Sümela Monastery, Sümela Manastırı, Rock Church.
4th night in Trabzon, thunderstorms howl all night, still so much rain in morning, freezing. Out of Trabzon, I am leaving the Black Sea coast, headed land inwards following an ancient Silk Road section, south up mountain, from rain to snow. At Maçka I take a little detour up the Altındere valley to a place known as Meyrem Ana/Meyremana (the Vigin Mary).
According to legend, monks cared about this place since the end of the 4C A.D., when 2 hermits found the miraculous icon of the Virgin Mary at the very place. The monastery grew through the centuries in size and importance, subsequent Ottoman sultans granted privileges and rights. The site was forcibly abandoned in 1923; what winds and invasions could not achieved in a thousand years, the Treaty of Lausanne managed in one single year, when all Byzantine Greek where sent to Greece following Turkey’s victory in the its war independence. It then fell quickly into ruins, souvenir hunters took away many of the frescoes, fires and the elements did the rest.
The monastery stands out through its setting; perched into the cliffs 300m from the bottom of the valley, built with security in mind. A cave full of frescoes (several layers 14th to 18th C.), a rock church/dark church is the centre piece. Some restoration work has been going on, but no attempt is being made to prevent stupid people from all nationalities from leaving their initials/dates/other engravings. (wiki, Turkish Gov, Lahana.org)
I continue up the Zigana Mountains, a pass 1800m, snow starts soon, a half a meter. Lorries are stuck, some have slid off the road, probably at night, now the road is being plowed; temperatures are in plus Celsius degrees now. The Zigana are known for sudden blizzards and snow all year round.
This early appearance of winter is a warning, it is getting late in the year. However I believe there should be some sun on my route over the next month while I travel Eastern Anatolia.
Road takes me past Gümüşhane with knocked over, ripped apart trees, the effects of the blizzard. I arrive in friendly Bayburt at 1600m, yes is more conservative, old women walk around in earth colored jute sacks that cover just everything, it is a different social fabric. I buy some more honey in one of these special shops, nice people, indigenous honey. I put my sim card in my old phone, need buy a new battery; Avea is a bad phone company, their sim card stops working in foreign phones after 10 days. The people in the Avea shop though are so helpful, actually manage to explain me just that.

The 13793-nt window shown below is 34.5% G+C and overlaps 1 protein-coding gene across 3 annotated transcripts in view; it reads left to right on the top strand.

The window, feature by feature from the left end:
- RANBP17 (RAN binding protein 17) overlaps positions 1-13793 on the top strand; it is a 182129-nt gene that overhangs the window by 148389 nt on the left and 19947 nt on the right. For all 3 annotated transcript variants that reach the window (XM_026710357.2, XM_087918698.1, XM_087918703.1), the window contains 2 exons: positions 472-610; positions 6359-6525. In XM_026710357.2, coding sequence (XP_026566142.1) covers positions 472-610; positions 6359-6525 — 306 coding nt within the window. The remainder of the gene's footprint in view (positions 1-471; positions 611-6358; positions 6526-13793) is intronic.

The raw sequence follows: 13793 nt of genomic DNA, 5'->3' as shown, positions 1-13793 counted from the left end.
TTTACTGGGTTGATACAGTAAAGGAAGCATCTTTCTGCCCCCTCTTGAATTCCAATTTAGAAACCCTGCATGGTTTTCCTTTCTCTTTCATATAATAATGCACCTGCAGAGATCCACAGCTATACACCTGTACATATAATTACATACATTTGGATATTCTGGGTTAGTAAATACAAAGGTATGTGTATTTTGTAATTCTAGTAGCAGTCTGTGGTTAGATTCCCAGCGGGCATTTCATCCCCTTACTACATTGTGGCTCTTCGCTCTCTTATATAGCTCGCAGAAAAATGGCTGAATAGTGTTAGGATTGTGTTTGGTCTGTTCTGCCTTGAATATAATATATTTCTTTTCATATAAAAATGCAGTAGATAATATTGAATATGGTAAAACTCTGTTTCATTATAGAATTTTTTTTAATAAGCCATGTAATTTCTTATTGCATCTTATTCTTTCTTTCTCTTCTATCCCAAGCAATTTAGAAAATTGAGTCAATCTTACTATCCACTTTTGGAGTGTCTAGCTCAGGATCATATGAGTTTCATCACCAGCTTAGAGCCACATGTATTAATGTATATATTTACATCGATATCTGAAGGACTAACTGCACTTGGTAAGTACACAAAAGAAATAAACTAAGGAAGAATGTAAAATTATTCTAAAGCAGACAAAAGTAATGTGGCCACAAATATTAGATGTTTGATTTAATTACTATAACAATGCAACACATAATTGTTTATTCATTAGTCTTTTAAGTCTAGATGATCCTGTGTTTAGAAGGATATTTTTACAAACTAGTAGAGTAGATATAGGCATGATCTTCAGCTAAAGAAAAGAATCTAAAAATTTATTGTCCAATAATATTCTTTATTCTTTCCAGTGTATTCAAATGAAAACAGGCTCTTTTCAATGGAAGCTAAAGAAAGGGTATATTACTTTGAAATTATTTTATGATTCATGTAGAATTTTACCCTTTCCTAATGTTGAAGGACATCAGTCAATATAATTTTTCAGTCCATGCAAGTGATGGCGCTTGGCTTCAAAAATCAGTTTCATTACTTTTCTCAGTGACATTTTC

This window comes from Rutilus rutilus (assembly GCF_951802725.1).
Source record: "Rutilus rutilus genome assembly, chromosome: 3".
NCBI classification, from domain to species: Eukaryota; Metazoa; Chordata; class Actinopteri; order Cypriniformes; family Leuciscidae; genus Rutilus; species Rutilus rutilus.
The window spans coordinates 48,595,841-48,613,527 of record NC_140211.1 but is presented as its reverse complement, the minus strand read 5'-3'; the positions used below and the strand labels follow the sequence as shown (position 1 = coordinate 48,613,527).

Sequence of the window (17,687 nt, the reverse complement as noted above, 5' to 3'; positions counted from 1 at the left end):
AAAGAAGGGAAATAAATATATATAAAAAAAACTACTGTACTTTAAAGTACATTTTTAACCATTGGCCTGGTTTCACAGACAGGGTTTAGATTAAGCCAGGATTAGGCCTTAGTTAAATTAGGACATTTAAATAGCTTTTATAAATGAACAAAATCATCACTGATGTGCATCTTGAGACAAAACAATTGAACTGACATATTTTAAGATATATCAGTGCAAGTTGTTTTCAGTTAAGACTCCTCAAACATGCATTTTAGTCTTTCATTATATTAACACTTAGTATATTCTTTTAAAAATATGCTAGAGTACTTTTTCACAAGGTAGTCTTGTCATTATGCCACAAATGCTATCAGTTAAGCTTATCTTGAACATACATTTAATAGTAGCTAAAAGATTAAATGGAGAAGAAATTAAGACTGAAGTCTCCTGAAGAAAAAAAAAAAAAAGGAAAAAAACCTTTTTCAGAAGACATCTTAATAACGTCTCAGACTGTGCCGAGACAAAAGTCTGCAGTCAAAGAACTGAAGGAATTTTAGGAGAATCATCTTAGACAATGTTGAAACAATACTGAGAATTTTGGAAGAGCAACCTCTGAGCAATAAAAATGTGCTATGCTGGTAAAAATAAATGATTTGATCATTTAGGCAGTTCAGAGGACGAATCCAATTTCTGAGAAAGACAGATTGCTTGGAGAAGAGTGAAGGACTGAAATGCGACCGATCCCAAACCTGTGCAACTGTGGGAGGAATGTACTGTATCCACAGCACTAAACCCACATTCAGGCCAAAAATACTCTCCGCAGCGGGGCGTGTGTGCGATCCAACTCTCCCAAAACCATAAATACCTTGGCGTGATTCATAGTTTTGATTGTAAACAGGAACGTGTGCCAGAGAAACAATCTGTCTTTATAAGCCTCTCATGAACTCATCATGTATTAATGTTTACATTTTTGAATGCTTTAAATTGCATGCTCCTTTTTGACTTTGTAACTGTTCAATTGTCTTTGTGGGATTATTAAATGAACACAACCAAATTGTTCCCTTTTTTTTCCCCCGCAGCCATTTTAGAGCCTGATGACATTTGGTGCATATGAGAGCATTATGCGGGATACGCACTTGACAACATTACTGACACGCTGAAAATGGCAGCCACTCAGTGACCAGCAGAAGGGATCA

In a restaurant on the Çoruh river I have some nice food like so often in Turkey. The place is full of men, two veiled women come in when I have my tea. Outside 2°C, one constant drizzle. I have another çay.
First cold weather is here to stay. Sleep in cloths and sleeping bag and blanket, the night stays cold. Morning is 3°C, a coffee, honey will not come out of the jar, ball point refuses service; at least temps don’t drop further below 0. I decide for a walk and less out of curiosity, rather to get warm make it up to the ruins of the castle/fortress of Bayburt which lies imperial on top of the hill overlooking the town. Founded in Byzantine times it was operational throughout Ottoman history. Skies clearing a bit there’s some superb view on town and surroundings; the proximity of snow strikes, still just 4°C. I long for more, much more of Anatolia.
Back in town I eat at same place, 11 o'clock, 8°C, I leave.
Though deep in Anatolia, right on the Anatolian plateau Bayburt is officially still part of Black Sea region. Soon I go up the Kop mountain pass, a war WW1 memorial; against the Russians Turkish troupes held it and died in their tens of thousands here all winter, killed in action or of disease and cold, 1916 or so, so did Russians, 2370m of altitude. I shudder. Russia pulled out after October Revolution 1917.
40 km before Erzurum turn left, another pass 2380m, I eventually see the light; it is my way to Ispir (which though to the north is now part of Eastern Anatolia region).
Ispir, Çoruh valley.
Ispir, I see the light of the sun, late before dusk. Conservative, friendly town, the altitude below 1200m, a castle, a minaret and mosque and what seems to me the remains of a church?
Following morning is 30th, back into Black Sea region down the Çoruh River valleys (wiki, karalahana) and canyons to Yusufeli. They’re working hard on the Çoruh River valley destruction, the unfortunate stream will be dammed some 13 times submerging the deep gorges with its unique biodiversity. Civilized nations it seems must define themselves through will and capacity to destroy.
Çamlıkaya, further the Çoruh valley.
Down the Çoruh, altitude is 930m, a sign says Çamlıkaya to the left, intuition tells me go in. 20m later I pick up an old couple, he is around 80, on a stick. His old woman much fitter, 65 or so, unveiled she climbs in the front, smiles, grabs my hand, shakes it. And talks, I understand nothing.